If you’re a Costco customer, you can return most items you’ve purchased, so long as it’s within a 90-day period. It’s a generous policy. But sometimes it backfires. For example, some of their customers have been known to test the company’s policy by returning Christmas trees in January, a half-eaten steak, or an empty bottle of wine (“It just took me a while to realize it wasn’t a Chardonnay, okay?”). Welcome to the world of retail.
Return Policies Vary
Returns are a headache for the merchant—both big and small—and no one really seems to know the best way to handle them. A sampling of return policies from major retailers proves this:
- Amazon, for example, has a 30-day period where customers can return their items, no questions asked. Amazon merchants, however, are free to determine their own return policies.
- Home Depot, Walmart, and Target all give 90 days.
- Macy’s generally allows customers to return items with 180 days.
- Ikea lets customers return goods within a full year of purchase—which makes sense, because that’s about the time it takes for me to assemble one of their products.
- Nordstrom has no stated time limit for returns.
Most of the return policies from these retailers require proof of purchase and the original packaging, and almost all of the policies have some exceptions—for example, the time frame is cut significantly shorter if you’re trying to return a diamond or a half-gallon of milk, for obvious reasons.
Returns Are Part of Doing Business
So, let me repeat: If you’re a merchant, you know that returns are a huge pain in the neck. Sometimes you can return an item back to your suppliers. But there are occasions where you’ve just got to eat the cost. Unfortunately, it’s not just eating the cost of the product. A return requires extra time spent by your employees to handle the transaction, and sometimes it costs you an unhappy customer. A return is a loss, all around.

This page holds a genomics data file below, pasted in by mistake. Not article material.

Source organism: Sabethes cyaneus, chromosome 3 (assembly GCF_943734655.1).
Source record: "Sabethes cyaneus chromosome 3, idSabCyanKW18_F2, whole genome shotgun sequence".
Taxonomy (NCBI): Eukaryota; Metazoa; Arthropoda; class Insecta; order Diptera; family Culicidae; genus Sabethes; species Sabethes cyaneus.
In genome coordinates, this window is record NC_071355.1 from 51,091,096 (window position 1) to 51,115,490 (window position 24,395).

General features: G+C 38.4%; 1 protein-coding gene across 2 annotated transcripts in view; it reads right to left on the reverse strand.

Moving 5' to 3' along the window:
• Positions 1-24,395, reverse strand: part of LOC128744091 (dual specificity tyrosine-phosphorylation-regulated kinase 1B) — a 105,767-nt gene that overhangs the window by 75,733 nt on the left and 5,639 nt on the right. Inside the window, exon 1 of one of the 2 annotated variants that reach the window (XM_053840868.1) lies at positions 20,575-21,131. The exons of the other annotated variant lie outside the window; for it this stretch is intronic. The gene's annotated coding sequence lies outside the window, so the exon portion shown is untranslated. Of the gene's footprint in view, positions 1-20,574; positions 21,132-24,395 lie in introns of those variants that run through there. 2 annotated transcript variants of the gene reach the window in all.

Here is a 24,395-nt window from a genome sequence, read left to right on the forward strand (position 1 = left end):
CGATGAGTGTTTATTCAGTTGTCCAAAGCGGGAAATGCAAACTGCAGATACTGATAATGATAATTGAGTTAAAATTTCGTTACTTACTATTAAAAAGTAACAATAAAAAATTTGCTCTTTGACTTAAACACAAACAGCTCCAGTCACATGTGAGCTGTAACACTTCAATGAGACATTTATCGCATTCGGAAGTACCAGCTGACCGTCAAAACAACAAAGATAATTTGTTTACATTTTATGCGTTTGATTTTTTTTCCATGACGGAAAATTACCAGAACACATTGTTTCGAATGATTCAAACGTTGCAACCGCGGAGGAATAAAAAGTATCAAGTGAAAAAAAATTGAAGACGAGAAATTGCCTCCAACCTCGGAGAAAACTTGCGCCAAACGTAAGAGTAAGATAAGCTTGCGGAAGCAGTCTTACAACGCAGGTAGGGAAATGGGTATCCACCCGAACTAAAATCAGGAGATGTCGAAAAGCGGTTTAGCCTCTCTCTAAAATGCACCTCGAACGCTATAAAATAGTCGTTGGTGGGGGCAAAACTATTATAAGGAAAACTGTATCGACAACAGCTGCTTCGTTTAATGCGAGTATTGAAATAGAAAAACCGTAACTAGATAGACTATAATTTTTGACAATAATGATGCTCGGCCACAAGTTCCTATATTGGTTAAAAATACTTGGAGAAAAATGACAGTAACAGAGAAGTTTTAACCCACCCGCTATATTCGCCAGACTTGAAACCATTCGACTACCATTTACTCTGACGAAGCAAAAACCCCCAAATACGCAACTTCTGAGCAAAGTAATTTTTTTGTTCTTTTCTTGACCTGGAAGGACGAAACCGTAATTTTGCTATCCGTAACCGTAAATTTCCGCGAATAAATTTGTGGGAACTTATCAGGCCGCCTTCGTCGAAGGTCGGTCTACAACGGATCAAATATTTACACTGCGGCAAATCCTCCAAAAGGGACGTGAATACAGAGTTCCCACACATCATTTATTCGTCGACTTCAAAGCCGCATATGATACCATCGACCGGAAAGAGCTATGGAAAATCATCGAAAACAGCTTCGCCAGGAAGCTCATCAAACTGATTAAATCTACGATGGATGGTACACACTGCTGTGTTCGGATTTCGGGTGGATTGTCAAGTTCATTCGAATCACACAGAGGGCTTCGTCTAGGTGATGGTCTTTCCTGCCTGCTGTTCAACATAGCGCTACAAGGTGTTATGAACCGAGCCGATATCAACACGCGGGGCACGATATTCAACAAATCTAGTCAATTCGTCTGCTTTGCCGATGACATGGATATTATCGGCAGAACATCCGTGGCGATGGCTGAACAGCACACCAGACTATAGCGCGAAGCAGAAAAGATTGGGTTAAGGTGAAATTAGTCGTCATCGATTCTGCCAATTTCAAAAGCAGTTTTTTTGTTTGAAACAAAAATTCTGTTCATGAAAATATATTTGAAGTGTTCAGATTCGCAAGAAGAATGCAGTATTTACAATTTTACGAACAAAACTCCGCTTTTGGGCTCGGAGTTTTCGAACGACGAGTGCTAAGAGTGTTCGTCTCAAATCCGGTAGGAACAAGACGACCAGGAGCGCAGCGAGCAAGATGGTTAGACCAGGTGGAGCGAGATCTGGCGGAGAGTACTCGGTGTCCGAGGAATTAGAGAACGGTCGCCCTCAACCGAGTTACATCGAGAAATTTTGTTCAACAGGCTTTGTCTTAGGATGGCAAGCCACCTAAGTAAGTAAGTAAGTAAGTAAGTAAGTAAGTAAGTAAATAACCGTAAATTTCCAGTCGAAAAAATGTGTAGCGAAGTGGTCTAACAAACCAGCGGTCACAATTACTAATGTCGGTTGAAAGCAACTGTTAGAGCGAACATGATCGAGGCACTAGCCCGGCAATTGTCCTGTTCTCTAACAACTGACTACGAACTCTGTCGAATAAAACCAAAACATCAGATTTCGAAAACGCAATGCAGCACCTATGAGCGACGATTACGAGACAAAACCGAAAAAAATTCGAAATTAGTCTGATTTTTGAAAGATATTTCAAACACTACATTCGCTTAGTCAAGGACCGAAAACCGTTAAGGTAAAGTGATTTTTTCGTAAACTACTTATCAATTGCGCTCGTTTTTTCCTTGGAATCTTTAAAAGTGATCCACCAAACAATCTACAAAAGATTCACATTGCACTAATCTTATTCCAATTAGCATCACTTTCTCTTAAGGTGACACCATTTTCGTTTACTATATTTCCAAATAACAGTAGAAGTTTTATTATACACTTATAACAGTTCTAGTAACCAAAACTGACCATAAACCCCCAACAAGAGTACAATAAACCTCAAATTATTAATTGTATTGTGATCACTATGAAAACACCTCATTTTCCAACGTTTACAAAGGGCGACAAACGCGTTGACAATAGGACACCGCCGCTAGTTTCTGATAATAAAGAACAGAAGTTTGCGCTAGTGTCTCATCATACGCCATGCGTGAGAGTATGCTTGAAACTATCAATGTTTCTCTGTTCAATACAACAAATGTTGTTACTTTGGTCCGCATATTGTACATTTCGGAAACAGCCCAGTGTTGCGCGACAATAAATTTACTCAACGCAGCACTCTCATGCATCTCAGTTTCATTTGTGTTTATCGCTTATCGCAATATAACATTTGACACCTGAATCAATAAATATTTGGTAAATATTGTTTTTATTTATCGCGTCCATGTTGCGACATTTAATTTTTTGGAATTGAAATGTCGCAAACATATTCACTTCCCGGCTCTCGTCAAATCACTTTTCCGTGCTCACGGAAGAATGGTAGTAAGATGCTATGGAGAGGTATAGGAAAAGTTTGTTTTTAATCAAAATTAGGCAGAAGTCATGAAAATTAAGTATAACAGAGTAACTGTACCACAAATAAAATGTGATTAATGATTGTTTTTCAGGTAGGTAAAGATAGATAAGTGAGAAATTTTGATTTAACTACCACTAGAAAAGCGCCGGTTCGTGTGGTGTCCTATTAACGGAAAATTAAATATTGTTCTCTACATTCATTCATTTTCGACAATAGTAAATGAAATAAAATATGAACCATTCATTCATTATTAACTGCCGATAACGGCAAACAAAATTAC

Can you avoid returns? The answer is, of course, no. We do not live in a perfect world. We live in a world constructed by humans, so by definition there will be errors, mistakes, and poor decisions. Products will be defective. Customers will make the wrong choices. Things won’t work as promised. People will make up reasons why they don’t like a product. And, of course, there will always be the guy who wants to return a half-eaten steak because…hey, why not give it a try?
This is why most companies have reserves—and so should you and your small business. According to recent research, product returns account for more than 4% of global retail sales—that’s more than $642 billion every year! Which is why—if you dig deep into the financials of the major, publicly traded retailers like Walmart and Target—you’ll find that they all have a reserve for returns and it’s usually around 2 to 4% of sales, depending on their experience.
This means that, for every sale, they record an expense of 2 to 4% of the sale value. When an actual return occurs, it’s charged against the already-established reserve. By keeping a consistent reserve, you avoid potentially significant fluctuations that may occur if for one reporting period there are higher (or lower) returns than usual.
Setting Your Small Business’s Return Policy
So, what should your small business’s return policy be? In my opinion, it should be as loose as possible.
One of the biggest advantages of running a small business is that you don’t have to be so hard and fast with the rules as the big-box retailers do. You’re not subject to public scrutiny and Wall Street. You have the benefit of being able to tell your customers that “reasonable returns are accepted” and leave it there. That gives both you and your employees the discretion to determine what’s fair and what’s not.
A good customer brings back an article of clothing she didn’t like and wants a refund? Fine. A jerk wants to return a half-eaten steak? Forget about it. The more written rules you establish, the more you paint yourself into a corner. Deal with the situation when it happens and do your best to be consistent.
Oh, and always have a reserve. Returns are a normal cost of doing business, and accountants are very particular about recording all the costs you expect to incur for each transaction. Regardless of what sort of return policy you put in place, you’re going to have this cost, so accept that fact, build it into your pricing, and be ready to handle it.
Tell Us: How long do you give customers to return a product?